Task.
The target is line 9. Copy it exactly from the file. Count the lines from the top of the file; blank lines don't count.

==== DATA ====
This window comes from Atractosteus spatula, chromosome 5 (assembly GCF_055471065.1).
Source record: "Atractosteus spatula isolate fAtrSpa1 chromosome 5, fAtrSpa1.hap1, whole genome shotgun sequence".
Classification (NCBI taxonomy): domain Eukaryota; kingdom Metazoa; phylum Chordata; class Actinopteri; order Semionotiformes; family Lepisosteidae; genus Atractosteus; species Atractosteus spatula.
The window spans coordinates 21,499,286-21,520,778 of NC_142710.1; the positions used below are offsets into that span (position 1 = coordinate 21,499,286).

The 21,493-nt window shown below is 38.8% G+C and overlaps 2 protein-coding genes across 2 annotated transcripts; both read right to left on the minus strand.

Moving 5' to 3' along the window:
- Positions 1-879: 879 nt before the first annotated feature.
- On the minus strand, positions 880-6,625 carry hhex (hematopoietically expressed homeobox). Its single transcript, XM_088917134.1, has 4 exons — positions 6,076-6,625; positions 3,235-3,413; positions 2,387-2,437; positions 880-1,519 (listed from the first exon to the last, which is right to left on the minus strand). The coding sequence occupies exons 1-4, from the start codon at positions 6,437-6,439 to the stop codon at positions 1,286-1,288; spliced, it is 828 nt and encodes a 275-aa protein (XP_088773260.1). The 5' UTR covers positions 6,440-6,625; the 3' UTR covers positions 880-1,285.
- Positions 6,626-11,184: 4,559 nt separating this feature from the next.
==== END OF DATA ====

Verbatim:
- Positions 6,626-11,184: 4,559 nt separating this feature from the next.